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Sheffield’s lost castle to live again

Artist's impression of how Castlegate could look

Artist's impression of how Castlegate could look

Sheffield’s lost castle will be at the centre of a £5million scheme designed to regenerate the original heart of the city.

Plans for the Castlegate and Riverside areas have been revealed – although the go-ahead is dependent on the majority of the funding being secured through competitive bidding.

The council has committed to providing just over £1 million of the cash needed.

When final demolition of Castle Market is completed – the final phase beginning in October – work will begin on the excavation of the ruins of Sheffield Castle.

Previously unexplored areas will be investigated by archaelogists and the remains will become part of a new park.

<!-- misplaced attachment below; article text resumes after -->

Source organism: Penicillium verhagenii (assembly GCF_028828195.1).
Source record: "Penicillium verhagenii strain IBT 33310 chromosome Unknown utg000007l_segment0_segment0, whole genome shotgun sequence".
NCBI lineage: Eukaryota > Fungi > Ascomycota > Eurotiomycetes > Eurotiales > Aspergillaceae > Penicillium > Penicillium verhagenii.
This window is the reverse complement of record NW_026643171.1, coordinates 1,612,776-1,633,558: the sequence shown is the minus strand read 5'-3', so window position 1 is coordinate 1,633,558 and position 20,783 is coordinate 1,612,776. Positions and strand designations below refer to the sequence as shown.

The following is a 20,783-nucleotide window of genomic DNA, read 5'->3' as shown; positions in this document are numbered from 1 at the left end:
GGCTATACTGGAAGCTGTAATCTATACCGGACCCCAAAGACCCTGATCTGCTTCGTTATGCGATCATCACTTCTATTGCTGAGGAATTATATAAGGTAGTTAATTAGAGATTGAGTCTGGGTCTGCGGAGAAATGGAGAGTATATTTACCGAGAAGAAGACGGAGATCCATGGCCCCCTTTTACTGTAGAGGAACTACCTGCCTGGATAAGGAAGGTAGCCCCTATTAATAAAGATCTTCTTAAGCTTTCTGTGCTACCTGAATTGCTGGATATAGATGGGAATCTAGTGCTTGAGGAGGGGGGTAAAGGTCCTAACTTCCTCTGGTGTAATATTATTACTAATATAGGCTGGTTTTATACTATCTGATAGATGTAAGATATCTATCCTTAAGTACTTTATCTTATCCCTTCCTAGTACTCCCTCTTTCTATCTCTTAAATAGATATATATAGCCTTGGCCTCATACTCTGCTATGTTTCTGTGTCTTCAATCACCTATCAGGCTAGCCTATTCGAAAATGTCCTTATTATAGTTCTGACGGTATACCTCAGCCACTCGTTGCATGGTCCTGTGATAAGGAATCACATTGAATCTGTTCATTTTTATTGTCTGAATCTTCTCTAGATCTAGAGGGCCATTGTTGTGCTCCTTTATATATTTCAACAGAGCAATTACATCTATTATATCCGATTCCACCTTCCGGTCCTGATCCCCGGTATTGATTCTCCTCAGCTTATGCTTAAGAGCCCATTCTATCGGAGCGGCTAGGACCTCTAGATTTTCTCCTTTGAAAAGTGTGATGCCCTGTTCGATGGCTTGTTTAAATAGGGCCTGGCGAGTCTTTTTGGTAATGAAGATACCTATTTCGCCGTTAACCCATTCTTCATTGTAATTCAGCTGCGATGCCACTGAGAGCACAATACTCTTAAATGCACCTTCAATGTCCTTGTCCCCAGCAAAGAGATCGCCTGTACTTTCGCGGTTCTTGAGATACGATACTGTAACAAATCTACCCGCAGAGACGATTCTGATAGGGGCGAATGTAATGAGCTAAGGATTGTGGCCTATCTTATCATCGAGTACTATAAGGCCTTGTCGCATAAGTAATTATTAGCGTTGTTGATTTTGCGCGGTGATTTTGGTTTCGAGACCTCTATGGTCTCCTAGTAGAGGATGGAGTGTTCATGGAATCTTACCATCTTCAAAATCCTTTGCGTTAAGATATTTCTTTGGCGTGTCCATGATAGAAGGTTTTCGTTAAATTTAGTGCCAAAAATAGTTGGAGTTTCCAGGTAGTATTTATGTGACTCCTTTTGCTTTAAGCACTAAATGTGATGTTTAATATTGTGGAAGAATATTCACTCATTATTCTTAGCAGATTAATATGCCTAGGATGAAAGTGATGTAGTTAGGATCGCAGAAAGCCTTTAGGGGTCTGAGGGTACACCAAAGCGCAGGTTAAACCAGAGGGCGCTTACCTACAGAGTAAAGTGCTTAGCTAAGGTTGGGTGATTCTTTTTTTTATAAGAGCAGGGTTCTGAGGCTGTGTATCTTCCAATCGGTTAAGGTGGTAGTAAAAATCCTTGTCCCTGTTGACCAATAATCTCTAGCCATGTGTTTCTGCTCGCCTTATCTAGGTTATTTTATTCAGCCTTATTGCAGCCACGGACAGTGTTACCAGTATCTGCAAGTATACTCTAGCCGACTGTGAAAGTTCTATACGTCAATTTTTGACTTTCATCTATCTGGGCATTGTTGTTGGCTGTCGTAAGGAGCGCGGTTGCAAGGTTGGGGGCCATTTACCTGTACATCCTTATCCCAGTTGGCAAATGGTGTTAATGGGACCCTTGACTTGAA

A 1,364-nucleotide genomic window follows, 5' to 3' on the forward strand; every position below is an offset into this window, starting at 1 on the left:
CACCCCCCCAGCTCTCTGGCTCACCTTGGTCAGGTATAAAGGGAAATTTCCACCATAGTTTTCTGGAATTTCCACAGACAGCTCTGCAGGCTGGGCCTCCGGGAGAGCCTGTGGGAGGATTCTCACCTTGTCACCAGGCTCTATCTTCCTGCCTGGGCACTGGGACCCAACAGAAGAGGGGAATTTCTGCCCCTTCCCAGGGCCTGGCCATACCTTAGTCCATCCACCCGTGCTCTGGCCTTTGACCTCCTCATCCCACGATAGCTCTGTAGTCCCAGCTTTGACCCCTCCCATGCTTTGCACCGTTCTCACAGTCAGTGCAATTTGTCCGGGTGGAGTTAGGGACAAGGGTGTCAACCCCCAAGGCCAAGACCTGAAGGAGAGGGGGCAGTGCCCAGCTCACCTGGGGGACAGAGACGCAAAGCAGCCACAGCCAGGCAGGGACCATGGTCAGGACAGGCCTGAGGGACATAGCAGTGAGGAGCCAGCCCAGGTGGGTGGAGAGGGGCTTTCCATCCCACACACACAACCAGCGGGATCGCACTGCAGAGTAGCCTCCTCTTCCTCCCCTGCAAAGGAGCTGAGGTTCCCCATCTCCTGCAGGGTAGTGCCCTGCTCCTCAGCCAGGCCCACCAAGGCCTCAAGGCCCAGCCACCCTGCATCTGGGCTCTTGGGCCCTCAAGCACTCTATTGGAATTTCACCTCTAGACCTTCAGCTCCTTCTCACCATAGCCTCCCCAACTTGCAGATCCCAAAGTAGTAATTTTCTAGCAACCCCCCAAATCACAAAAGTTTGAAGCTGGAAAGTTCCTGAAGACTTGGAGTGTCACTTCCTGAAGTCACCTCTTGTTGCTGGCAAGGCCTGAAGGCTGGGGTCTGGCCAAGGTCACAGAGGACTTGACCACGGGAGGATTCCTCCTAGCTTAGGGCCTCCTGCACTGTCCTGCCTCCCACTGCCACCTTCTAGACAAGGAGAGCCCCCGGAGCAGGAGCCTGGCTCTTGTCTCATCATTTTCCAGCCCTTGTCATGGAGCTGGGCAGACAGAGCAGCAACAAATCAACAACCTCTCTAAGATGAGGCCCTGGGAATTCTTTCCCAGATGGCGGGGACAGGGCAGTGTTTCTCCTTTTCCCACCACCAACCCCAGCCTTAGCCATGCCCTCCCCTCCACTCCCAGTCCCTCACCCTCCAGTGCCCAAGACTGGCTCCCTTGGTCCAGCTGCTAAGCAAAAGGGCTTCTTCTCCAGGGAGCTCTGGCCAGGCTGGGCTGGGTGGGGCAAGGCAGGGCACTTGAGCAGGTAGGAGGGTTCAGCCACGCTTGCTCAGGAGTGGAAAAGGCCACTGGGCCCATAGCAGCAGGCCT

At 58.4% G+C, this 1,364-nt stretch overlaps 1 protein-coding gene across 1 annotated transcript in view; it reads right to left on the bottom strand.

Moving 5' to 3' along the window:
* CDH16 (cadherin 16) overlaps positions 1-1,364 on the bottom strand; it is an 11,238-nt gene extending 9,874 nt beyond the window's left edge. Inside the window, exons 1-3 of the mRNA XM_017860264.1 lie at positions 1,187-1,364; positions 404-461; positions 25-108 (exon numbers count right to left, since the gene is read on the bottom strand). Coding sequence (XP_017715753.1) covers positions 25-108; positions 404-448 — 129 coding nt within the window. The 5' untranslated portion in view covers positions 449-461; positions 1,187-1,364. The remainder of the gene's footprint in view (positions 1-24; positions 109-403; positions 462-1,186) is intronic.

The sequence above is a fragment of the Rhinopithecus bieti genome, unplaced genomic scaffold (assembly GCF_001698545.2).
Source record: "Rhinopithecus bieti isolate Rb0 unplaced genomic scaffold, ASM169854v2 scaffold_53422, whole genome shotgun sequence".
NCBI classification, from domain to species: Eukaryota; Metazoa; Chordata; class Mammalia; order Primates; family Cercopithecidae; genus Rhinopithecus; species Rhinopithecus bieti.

Coun Leigh Bramall, cabinet member for business, skills and development, said: “We have waited for a very long time for this opportunity to start the transformation of Castlegate – the site where Sheffield was born.

“While the rediscovery of Sheffield’s castle is hugely interesting in itself, the project will contribute significantly to the wider regeneration of the area as well as to the city.

“Looking into the future, the Castlegate area could become an area of real historical significance for visitors, a green area where leisure pursuits can be enjoyed, and an area where vacant buildings are being regenerated and brought back into use.”

Excavation work will be followed by restoration work and the construction of the new Castle Park.

Initial designs include the reconstruction of the main entrance to the castle, known as the Great Bastion, on its original foundations, including a drawbridge over the re-excavated moat.

The top priority is to involve as many people as possible throughout the discovery of the castle.

Other plans being explored include a currently hidden stretch of the River Sheaf, just before it meets the Don, being brought back above ground to reduce flood risk and bring it into the park area.

 

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